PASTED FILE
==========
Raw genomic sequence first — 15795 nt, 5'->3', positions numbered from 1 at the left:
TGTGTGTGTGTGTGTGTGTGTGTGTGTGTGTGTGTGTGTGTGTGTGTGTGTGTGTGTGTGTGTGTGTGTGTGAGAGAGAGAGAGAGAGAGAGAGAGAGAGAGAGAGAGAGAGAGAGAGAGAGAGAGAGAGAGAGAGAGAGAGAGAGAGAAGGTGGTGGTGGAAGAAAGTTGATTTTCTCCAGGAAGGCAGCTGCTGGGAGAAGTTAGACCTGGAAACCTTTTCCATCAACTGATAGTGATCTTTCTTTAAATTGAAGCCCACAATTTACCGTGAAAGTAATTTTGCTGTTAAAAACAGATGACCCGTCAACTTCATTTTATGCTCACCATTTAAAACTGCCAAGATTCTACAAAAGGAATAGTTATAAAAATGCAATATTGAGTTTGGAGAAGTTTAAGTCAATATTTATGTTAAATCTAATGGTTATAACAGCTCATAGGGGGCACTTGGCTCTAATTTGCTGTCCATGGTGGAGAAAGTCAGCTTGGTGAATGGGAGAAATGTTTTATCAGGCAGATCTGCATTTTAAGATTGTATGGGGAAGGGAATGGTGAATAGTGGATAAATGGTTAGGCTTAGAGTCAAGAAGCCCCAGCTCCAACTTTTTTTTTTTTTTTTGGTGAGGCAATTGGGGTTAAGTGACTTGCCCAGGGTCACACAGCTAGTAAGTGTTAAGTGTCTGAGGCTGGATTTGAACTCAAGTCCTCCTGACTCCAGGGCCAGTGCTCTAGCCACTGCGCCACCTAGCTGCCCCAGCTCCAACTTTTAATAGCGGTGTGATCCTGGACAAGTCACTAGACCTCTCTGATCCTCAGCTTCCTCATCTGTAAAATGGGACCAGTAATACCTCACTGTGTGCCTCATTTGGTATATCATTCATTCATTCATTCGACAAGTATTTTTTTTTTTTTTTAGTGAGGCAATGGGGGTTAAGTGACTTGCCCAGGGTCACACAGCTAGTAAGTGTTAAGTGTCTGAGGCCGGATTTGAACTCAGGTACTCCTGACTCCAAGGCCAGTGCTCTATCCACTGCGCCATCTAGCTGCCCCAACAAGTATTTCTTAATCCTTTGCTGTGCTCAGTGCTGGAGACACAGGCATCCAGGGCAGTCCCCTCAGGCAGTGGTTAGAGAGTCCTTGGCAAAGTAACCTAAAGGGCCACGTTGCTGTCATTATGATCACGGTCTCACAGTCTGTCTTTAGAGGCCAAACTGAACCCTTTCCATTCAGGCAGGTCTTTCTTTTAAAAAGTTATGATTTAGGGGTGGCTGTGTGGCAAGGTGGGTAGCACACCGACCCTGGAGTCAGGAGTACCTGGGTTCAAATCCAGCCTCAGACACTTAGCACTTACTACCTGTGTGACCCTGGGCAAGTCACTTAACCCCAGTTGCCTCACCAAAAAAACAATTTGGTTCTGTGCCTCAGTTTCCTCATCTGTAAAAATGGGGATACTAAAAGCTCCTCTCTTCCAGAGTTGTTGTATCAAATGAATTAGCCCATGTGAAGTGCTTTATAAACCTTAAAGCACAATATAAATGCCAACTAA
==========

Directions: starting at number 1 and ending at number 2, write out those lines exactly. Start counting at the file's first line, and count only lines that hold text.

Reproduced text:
Raw genomic sequence first — 15795 nt, 5'->3', positions numbered from 1 at the left:
TGTGTGTGTGTGTGTGTGTGTGTGTGTGTGTGTGTGTGTGTGTGTGTGTGTGTGTGTGTGTGTGTGTGTGTGAGAGAGAGAGAGAGAGAGAGAGAGAGAGAGAGAGAGAGAGAGAGAGAGAGAGAGAGAGAGAGAGAGAGAGAGAGAGAAGGTGGTGGTGGAAGAAAGTTGATTTTCTCCAGGAAGGCAGCTGCTGGGAGAAGTTAGACCTGGAAACCTTTTCCATCAACTGATAGTGATCTTTCTTTAAATTGAAGCCCACAATTTACCGTGAAAGTAATTTTGCTGTTAAAAACAGATGACCCGTCAACTTCATTTTATGCTCACCATTTAAAACTGCCAAGATTCTACAAAAGGAATAGTTATAAAAATGCAATATTGAGTTTGGAGAAGTTTAAGTCAATATTTATGTTAAATCTAATGGTTATAACAGCTCATAGGGGGCACTTGGCTCTAATTTGCTGTCCATGGTGGAGAAAGTCAGCTTGGTGAATGGGAGAAATGTTTTATCAGGCAGATCTGCATTTTAAGATTGTATGGGGAAGGGAATGGTGAATAGTGGATAAATGGTTAGGCTTAGAGTCAAGAAGCCCCAGCTCCAACTTTTTTTTTTTTTTTTGGTGAGGCAATTGGGGTTAAGTGACTTGCCCAGGGTCACACAGCTAGTAAGTGTTAAGTGTCTGAGGCTGGATTTGAACTCAAGTCCTCCTGACTCCAGGGCCAGTGCTCTAGCCACTGCGCCACCTAGCTGCCCCAGCTCCAACTTTTAATAGCGGTGTGATCCTGGACAAGTCACTAGACCTCTCTGATCCTCAGCTTCCTCATCTGTAAAATGGGACCAGTAATACCTCACTGTGTGCCTCATTTGGTATATCATTCATTCATTCATTCGACAAGTATTTTTTTTTTTTTTTAGTGAGGCAATGGGGGTTAAGTGACTTGCCCAGGGTCACACAGCTAGTAAGTGTTAAGTGTCTGAGGCCGGATTTGAACTCAGGTACTCCTGACTCCAAGGCCAGTGCTCTATCCACTGCGCCATCTAGCTGCCCCAACAAGTATTTCTTAATCCTTTGCTGTGCTCAGTGCTGGAGACACAGGCATCCAGGGCAGTCCCCTCAGGCAGTGGTTAGAGAGTCCTTGGCAAAGTAACCTAAAGGGCCACGTTGCTGTCATTATGATCACGGTCTCACAGTCTGTCTTTAGAGGCCAAACTGAACCCTTTCCATTCAGGCAGGTCTTTCTTTTAAAAAGTTATGATTTAGGGGTGGCTGTGTGGCAAGGTGGGTAGCACACCGACCCTGGAGTCAGGAGTACCTGGGTTCAAATCCAGCCTCAGACACTTAGCACTTACTACCTGTGTGACCCTGGGCAAGTCACTTAACCCCAGTTGCCTCACCAAAAAAACAATTTGGTTCTGTGCCTCAGTTTCCTCATCTGTAAAAATGGGGATACTAAAAGCTCCTCTCTTCCAGAGTTGTTGTATCAAATGAATTAGCCCATGTGAAGTGCTTTATAAACCTTAAAGCACAATATAAATGCCAACTAA